“The candidates remain the same, but if a fresh name comes up then we will examine his/her credentials in the usual way,” the Secretary General said. In his response to the debate about shale’s impact on OPEC members’ fortunes and a possible rise in their spare capacity, El-Badri said the impact of unconventional oil production remains uncertain and if it resulted in a rise in OPEC’s spare capacity then there was no reason to be alarmed.
 
“I am in the business of conventional. The way I see it is that if it is a causative factor in a rise in OPEC’s spare capacity then I say why not? What’s the harm? The International Energy Agency (IEA) cannot have it both ways. Before the shale debate began, the agency expressed alarm at the perceived lack of OPEC’s spare capacity. Now when there is a perception that our spare capacity would rise, they again see it as a problem,” he added.
 
El-Badri said OPEC members would, if required, take steps to ensure market balance and reasonable price levels for producers and consumers, and respond to developments that might place oil market stability in jeopardy. OPEC said its next meeting will convene in Vienna, Austria, on Dec 4, 2013. That’s all for the moment folks! Keep reading, keep it ‘crude’!
 
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© Gaurav Sharma 2013. OPEC Secretary General Abdalla Salem el-Badri speaks at the conclusion of the 163rd OPEC meeting of ministers © Gaurav Sharma, May 31, 2013.

Wednesday, June 08, 2011

Buzz at Central Bank of Oil Before 1600 CET

Ahead of the OPEC decision, prices for the forward month ICE Brent and NYMEX WTI futures contracts have fallen by US$2-3 on average over two weeks if the last fortnight is taken into consideration. That is largely down to the fact that traders have begun to factor in a possible increase in OPEC crude production quotas in the run up to the meeting here in Vienna today.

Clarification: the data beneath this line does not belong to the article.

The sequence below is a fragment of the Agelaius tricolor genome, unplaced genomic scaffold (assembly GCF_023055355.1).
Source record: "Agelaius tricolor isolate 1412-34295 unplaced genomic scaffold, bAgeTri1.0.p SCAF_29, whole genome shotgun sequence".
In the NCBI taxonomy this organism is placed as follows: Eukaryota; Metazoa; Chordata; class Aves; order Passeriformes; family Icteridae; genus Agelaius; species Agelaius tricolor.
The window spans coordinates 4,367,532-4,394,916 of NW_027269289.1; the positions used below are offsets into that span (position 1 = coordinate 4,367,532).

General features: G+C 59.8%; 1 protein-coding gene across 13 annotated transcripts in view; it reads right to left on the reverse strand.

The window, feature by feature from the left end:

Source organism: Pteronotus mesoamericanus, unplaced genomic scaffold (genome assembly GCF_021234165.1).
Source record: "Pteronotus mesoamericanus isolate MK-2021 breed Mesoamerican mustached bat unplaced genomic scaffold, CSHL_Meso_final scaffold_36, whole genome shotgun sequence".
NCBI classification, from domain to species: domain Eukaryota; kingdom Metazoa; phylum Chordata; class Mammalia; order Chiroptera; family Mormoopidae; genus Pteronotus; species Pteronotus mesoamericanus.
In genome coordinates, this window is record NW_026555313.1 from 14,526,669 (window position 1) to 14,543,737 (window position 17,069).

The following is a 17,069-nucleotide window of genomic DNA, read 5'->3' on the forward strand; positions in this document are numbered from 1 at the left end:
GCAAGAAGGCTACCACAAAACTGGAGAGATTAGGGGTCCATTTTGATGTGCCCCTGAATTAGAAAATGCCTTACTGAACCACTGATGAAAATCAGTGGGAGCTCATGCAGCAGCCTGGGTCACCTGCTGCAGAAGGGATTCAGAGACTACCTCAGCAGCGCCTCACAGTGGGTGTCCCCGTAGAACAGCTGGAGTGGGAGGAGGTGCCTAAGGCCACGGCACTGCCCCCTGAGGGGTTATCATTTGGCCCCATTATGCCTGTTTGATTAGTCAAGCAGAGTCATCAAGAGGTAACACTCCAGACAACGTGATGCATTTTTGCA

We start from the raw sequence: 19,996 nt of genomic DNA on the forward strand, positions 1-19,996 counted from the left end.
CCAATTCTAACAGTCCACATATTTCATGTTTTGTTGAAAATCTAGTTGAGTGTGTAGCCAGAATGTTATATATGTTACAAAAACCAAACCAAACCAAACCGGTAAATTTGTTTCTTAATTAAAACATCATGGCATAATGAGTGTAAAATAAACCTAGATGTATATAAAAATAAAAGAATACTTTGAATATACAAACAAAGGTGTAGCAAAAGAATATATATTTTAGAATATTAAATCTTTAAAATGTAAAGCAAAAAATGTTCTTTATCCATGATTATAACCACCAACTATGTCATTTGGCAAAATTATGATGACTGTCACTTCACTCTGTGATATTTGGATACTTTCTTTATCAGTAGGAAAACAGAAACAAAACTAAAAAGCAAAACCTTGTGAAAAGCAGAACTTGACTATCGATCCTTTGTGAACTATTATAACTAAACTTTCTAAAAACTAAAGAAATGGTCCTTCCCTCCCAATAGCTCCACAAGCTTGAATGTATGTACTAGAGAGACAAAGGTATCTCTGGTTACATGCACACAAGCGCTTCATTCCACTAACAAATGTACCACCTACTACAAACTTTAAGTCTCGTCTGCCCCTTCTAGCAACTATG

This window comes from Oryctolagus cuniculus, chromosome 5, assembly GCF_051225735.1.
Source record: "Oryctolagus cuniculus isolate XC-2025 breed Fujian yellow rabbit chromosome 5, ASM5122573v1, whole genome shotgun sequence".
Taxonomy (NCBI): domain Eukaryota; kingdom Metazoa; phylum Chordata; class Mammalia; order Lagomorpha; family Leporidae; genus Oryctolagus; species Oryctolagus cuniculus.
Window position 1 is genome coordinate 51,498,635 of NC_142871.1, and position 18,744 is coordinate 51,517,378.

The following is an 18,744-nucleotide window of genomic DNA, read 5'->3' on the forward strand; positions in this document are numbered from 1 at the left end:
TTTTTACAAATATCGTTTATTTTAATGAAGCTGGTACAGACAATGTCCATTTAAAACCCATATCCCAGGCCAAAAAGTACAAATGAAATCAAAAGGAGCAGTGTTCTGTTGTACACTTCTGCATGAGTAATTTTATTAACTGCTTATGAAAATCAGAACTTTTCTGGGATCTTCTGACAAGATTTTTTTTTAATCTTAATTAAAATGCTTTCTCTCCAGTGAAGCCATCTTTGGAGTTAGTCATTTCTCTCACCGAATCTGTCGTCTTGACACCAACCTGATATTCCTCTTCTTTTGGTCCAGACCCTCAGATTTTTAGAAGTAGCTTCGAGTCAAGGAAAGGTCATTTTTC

For the purposes of a price check, at 11:00am CET, ICE Brent is trading at US$116.26 down 0.5% or 16 cents, while WTI is down 99 cents or 1% at US$98.46. Additionally, the OPEC basket of twelve crudes stood at US$110.66 on Tuesday, compared with US$110.99 the previous day according to OPEC Secretariat calculations this morning.

Mike Wittner of Société Générale notes that if an increase in OPEC quota is made from a starting point of actual production, rather than the previous quota, it is that much more real, that much more serious, and potentially that much more bearish, at least in the short term.

“In contrast, if OPEC were to increase quotas by 1.5 million b/d, but versus previous quotas and not actual production, all they would be doing would be legitimising recent/current overproduction versus the old quota,” he adds.

Most analysts including Wittner and those present here believe a physical increase would be coming our way. Speaking of analysts, it is always a pleasure meeting Jason Schenker, President & Chief Economist of Prestige Economics at these OPEC meetings. He’s to be credited for describing OPEC as the Central Bank of Oil. The Oilholic heartily agrees and could not have put it better. Schenker believes OPEC is looking at the medium term picture and not just the next few months.

“As anticipated if there is a production hike today, the thinking at the “Central Bank of Oil” would be that it could carry them across to the end of Q4 2011 perhaps without facing or acting upon further calls for alterations of production quotas,” he says.

On a somewhat 'crude' but unrelated footnote, hearing about my recent visit to Alberta, Canada, Jason agrees there are a whole lot of crude opportunities for Canadians to be excited about. It would not be easy and it is certainly not cheap. But then cheap oil has long gone – this not so cheap resource is in a safe neutral country. Furthermore, one must never say never, but Canadians are not exactly queuing up to join OPEC any time soon (or ever).

Finally on a totally unrelated footnote, one can see the “Made in UK” label at OPEC HQ – it’s the paper cups near the water dispenser - not something extracted from the North Sea.

© Gaurav Sharma 2011. Photo: Oil well in Oman © Royal Dutch Shell